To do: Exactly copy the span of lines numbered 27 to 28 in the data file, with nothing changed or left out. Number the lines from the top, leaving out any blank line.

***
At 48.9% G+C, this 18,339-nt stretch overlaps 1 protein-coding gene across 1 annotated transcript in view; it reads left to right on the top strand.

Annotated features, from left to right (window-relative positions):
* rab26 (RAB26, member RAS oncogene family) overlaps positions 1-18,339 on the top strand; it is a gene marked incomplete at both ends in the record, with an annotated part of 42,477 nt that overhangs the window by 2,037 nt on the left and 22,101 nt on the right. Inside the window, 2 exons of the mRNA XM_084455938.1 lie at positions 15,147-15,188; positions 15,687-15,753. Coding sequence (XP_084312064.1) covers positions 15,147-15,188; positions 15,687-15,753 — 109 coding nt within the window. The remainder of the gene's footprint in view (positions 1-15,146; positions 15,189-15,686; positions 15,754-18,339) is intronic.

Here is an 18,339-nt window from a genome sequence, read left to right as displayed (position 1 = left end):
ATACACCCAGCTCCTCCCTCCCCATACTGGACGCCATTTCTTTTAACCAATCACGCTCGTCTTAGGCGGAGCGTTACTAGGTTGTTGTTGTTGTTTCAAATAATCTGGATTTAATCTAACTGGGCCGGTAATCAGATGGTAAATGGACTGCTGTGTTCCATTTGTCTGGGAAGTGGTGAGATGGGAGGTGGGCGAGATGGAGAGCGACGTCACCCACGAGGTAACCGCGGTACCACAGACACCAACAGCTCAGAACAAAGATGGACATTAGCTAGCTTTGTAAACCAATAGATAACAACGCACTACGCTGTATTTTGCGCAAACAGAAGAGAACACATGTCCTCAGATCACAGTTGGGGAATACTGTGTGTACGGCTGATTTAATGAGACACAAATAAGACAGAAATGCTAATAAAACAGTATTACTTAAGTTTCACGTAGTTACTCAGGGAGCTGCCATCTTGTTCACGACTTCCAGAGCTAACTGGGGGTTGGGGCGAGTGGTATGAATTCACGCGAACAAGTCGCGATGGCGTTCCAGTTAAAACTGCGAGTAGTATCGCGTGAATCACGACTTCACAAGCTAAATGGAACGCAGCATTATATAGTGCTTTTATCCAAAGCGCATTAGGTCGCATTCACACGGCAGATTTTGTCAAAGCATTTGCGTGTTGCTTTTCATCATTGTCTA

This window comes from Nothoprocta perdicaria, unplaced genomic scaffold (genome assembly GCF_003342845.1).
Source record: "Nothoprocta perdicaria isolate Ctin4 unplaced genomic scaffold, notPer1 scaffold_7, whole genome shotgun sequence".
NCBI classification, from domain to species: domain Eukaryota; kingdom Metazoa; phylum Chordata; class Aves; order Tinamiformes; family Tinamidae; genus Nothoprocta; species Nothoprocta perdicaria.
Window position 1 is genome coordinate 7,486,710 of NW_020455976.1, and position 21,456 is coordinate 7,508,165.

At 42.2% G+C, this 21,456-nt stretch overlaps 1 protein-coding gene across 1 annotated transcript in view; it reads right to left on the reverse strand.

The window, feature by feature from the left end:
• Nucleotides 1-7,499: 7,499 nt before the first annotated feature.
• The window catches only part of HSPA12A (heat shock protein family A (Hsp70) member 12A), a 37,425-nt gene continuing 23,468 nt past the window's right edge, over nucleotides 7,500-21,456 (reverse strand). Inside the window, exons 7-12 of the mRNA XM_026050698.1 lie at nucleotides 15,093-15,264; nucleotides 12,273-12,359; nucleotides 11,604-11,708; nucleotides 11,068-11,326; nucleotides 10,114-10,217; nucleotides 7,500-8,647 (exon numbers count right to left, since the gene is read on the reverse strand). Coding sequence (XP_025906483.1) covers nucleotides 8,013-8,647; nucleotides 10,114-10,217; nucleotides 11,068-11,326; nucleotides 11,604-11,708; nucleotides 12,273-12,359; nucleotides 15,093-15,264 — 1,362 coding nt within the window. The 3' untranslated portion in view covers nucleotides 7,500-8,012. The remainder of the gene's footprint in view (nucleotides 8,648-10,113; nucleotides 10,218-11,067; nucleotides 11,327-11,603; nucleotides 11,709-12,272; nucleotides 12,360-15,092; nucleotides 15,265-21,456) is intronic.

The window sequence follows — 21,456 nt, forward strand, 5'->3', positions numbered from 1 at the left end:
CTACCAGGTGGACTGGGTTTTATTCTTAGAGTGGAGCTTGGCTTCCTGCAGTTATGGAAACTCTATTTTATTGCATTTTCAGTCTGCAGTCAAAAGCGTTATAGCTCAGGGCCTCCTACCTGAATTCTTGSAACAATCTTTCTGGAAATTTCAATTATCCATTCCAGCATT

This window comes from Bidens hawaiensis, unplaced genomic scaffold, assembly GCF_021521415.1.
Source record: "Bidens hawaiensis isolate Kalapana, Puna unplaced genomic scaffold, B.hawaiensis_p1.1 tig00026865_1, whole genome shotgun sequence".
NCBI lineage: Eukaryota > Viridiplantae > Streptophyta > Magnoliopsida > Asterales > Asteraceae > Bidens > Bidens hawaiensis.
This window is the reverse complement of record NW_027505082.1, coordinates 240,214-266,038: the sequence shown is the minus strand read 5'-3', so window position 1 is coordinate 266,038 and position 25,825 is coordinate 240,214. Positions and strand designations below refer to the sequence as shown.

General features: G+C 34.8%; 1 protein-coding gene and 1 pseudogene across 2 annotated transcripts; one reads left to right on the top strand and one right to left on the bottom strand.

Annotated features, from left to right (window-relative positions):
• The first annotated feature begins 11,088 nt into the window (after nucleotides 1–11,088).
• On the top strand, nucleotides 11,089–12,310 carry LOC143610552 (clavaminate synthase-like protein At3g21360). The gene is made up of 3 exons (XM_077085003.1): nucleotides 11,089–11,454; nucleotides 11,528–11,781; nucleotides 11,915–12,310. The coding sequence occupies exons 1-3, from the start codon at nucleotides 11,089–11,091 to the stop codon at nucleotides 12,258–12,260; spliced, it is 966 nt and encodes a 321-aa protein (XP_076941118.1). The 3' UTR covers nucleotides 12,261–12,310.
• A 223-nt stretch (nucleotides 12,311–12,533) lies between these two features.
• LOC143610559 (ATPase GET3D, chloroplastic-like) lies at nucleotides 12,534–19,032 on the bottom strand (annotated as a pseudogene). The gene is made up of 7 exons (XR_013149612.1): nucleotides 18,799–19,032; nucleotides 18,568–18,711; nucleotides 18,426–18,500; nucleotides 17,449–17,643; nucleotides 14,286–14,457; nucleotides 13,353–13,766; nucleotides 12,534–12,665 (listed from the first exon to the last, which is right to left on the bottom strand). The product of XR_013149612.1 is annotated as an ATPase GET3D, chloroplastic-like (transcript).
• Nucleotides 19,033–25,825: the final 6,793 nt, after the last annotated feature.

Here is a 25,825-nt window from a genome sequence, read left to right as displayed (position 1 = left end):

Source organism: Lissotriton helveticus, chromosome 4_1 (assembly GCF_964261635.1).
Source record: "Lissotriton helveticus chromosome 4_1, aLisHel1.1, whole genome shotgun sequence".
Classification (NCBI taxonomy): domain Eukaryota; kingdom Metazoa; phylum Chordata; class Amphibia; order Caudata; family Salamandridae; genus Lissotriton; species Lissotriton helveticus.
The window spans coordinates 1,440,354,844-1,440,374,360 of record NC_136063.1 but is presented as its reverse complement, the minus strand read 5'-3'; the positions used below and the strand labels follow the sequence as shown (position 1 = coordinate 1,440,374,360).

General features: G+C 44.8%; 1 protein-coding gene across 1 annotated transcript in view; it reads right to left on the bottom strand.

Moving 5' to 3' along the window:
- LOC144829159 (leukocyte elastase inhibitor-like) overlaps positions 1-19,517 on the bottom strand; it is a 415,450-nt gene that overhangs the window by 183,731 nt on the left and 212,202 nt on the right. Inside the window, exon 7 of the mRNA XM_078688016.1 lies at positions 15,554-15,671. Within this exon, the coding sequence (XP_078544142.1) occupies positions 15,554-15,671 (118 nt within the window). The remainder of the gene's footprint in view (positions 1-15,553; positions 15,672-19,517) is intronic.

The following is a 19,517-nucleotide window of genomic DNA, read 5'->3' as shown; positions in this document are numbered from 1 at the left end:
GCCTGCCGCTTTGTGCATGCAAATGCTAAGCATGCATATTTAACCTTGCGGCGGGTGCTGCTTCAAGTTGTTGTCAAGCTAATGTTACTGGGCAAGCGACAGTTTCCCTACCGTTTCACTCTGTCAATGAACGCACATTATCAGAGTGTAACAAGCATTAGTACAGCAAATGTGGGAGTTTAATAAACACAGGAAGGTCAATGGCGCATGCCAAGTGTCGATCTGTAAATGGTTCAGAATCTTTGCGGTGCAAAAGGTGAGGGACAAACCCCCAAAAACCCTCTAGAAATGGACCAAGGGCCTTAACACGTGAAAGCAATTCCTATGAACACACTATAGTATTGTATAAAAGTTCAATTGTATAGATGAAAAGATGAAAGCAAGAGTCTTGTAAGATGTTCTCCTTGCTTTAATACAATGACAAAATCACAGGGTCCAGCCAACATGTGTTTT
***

Here is a 25,825-nt window from a genome sequence, read left to right as displayed (position 1 = left end):

Source organism: Lissotriton helveticus, chromosome 4_1 (assembly GCF_964261635.1).